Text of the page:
By Jennifer Mayerle

MINNEAPOLIS (WCCO) – It has been a week since Vikings player Everson Griffen’s personal struggle came to light. The team showed concern for his well-being and reached out to police.

WCCO took a closer look at what the NFL has in place for teams and players in terms of mental health. The issue extends well beyond the football field, so we found out what companies in Minnesota are doing for employees. The National Alliance on Mental Illness reports it affects one in five people.

The concern surrounding the mental well-being of defensive end Everson Griffen catapulted the conversation surrounding mental health back into the public arena.

“The only thing we’re really concerned about for Everson has nothing to do with football, it’s about him getting better,” said Viking Coach Mike Zimmer on Sept. 25.

The NFL launched a total wellness initiative for active and retired players and coaches in 2012.

It includes a 24/7 confidential crisis resource, and the league reports licensed mental health care practitioners lead discussions about mental well-being with each club.

The National Alliance on Mental Illness (NAMI) says resources and support are crucial in the workplace.

“Mental illness impacts so many people,” said Sue Abderholden, NAMI executive director. “I think that the stress levels in many jobs today are very high leading to, frankly, more crisis.”

Abderholden says it’s important to have a policy and to be transparent about mental health benefits.

“Do you have any type of protocol if someone is having a mental health crisis? Do you have the number of the local mental health crisis team? Do you have the suicide hotline numbers? The more you put information out there, the more comfortable people are talking about it,” Abderholden said.

Her office offers accommodations: flexible work hours, noise cancelling headphones, and a quiet room for escape. She points to companies Best Buy and Ernst & Young taking a proactive approach to mental health.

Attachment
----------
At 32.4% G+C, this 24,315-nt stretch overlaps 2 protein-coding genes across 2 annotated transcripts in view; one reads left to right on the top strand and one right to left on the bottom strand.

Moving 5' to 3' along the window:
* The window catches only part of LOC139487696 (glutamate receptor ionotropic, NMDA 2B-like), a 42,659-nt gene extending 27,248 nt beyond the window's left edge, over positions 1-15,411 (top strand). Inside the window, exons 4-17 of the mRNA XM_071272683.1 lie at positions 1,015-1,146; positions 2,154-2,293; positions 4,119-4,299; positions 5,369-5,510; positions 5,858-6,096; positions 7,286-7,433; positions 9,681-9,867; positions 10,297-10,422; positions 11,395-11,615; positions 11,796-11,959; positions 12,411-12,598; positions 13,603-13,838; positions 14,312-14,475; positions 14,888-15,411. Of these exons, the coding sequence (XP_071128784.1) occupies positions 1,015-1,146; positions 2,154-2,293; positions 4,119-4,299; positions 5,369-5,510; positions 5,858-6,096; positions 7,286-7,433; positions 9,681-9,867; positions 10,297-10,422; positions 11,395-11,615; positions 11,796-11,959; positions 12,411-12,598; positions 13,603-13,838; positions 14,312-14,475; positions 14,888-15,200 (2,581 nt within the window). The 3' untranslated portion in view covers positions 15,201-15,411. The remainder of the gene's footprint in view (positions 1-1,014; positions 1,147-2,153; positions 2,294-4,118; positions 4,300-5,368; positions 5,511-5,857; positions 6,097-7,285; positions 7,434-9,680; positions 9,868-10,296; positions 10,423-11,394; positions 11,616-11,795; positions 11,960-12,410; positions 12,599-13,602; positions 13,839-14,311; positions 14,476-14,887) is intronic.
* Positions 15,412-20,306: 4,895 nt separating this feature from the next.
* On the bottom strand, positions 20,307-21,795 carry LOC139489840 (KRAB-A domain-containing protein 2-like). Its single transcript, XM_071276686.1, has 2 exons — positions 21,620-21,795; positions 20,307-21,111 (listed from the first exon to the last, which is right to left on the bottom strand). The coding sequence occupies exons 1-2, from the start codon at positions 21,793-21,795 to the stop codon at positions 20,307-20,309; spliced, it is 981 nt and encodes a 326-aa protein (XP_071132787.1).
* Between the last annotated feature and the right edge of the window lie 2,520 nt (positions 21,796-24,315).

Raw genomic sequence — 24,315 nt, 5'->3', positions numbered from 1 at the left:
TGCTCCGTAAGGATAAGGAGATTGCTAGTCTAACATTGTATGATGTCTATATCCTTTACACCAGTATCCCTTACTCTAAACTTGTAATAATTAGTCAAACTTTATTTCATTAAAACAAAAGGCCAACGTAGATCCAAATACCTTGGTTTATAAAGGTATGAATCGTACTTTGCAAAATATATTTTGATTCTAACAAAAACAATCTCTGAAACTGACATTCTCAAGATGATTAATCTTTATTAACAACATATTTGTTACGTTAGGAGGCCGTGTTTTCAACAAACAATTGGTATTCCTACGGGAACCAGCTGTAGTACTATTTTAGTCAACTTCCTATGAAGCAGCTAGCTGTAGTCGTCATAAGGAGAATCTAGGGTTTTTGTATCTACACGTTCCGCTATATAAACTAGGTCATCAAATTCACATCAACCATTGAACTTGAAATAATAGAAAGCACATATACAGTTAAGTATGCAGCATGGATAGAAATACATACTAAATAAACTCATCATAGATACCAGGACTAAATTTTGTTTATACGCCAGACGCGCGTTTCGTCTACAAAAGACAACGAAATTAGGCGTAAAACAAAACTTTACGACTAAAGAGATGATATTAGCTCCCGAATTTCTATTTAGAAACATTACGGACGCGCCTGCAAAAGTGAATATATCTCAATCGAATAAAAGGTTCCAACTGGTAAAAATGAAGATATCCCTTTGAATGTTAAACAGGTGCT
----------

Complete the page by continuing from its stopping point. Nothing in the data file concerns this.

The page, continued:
The message is front and center in the Best Buy corporate cafeteria.

“We’re making a lot of investments in this area,” said Jeff Haydock, vice president of communications.

Haydock said the focus has to be on the whole being of each of their 125,000 employees.

“They’re our biggest asset, and so their well-being is our priority and more so now than ever,” Haydock said. “Mental health is a part of that, so educating employees, educating managers on the signs and having the right conversations and knowing how to have those conversations.”

Ernst & Young started EY Assist — a 1-800 number — two decades ago. It expanded to offer other services in 2015.

“That has evolved into us being encouraging and more proactive about destigmatizing mental health,” said Michael Halloran, EY partner.

Since then, the company has seen a 30 percent increase in people utilizing the resource. A monthly newsletter touches on mental health topics, the company brings in speakers quarterly and they follow an awareness outline.

“One you should notice, two you should ask, three you should listen and four you should act,” Halloran said. “The stress of a high-performing environment — we need to better support our people, we need to encourage our people to seek assistance as they need.”

Abderholden says placing an emphasis on mental health will lead to higher productivity and a healthier workplace.

“You want to keep employees that you’ve trained, that you’ve invested in, and so really looking at their mental health in the workplace is extremely important for the whole company and for employee retention,” Abderholden said.

There are a number of workplace mental health resources available. NAMI lists resources on their website.


  • NAMI Minnesota: 651-645-2948
  • The National Suicide Prevention Hotline: 1-800-273-8255

Crisis Line in Twin Cities Metro area:

  • Anoka: 763-755-3801
  • Carver/Scott: 952-442-7601
  • Dakota: 952-891-7171
  • Washington: 651-777-5222
  • Hennepin Adult: 612-596-1223
  • Hennepin Child: 612-348-2233
  • Ramsey Adult: 651-266-7900
  • Ramsey Child: 651-266-7878
  • Cell phone crisis number: **CRISIS (**274747) in seven-country metro or text MN to 741741

Jennifer Mayerle


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